Someone who’s experienced sexual abuse or rape can respond in many different ways, and there is no particular response which is more appropriate than any other. Some people don’t have a strong emotional response, and that doesn’t mean that what happened was not rape or assault.
Survivors may experience many different feelings, be confused, or have unanswered questions.
Common questions & concerns
Why did it happen to me?
Rape or sexual assault can happen to anyone, and there are lots of different reasons why perpetrators choose to do it. The most important thing to remember is that it was the responsibility of the person who raped or assaulted you, not your fault. Your choices and behaviour did not cause it to happen.
Why didn’t I fight them off?
There’s no right or wrong way to respond to being raped or assaulted. It’s common for people to find that they ‘freeze’ when something very traumatic happens to them, and find themselves unable to move or shout. Being unable to fight someone off does not mean you agreed to what happened, or make you responsible for it.
I feel like I’m going mad
It can be very confusing and scary trying to deal with your feelings after a rape or sexual assault, but this does not mean you’re ‘mad’ or ‘crazy’. Lots of people feel like this, especially as perpetrators often tell survivors that the rape or assault was their fault.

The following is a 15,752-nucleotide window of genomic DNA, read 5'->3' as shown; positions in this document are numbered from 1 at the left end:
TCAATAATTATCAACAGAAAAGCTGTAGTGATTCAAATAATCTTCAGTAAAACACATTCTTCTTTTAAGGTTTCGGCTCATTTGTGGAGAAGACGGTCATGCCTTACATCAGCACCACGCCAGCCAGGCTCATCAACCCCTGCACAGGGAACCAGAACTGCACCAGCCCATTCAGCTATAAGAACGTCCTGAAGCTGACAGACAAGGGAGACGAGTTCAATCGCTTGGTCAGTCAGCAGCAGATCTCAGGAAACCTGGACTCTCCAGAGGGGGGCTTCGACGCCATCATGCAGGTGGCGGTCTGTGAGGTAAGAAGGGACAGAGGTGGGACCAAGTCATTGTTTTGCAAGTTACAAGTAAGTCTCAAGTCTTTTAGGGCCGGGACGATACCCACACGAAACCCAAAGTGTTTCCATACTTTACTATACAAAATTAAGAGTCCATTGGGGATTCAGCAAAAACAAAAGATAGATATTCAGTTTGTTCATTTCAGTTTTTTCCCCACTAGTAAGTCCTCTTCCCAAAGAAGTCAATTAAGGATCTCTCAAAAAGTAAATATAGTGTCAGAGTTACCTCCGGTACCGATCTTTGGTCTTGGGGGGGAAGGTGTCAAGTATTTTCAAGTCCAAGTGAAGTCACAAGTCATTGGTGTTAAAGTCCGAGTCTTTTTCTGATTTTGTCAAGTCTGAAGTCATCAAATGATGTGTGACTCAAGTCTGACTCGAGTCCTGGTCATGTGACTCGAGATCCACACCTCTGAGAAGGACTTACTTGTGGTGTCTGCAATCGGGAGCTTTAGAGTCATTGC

How long will it take to get over it?
There is no set amount of time that it takes to deal with sexual violence. Everyone is different, and many things can affect how long it takes, such as the nature of the attack and for how long the abuse went on. Many people find that there are days or weeks when they feel better, and days or weeks when they feel worse, which is natural, though perhaps frustrating. It is important to try not to put pressure on yourself and to give yourself as much time as you need. Some people find it helpful to seek out other survivors as this helps them remember that others have similar experiences, and similar worries like this.
I didn’t say “no” - is it my fault?
Consent means actively agreeing to do something with someone. Even if you didn’t say ‘no’, this doesn’t mean you consented. It is the responsibility of your partner to make sure that you are happy with everything that goes on.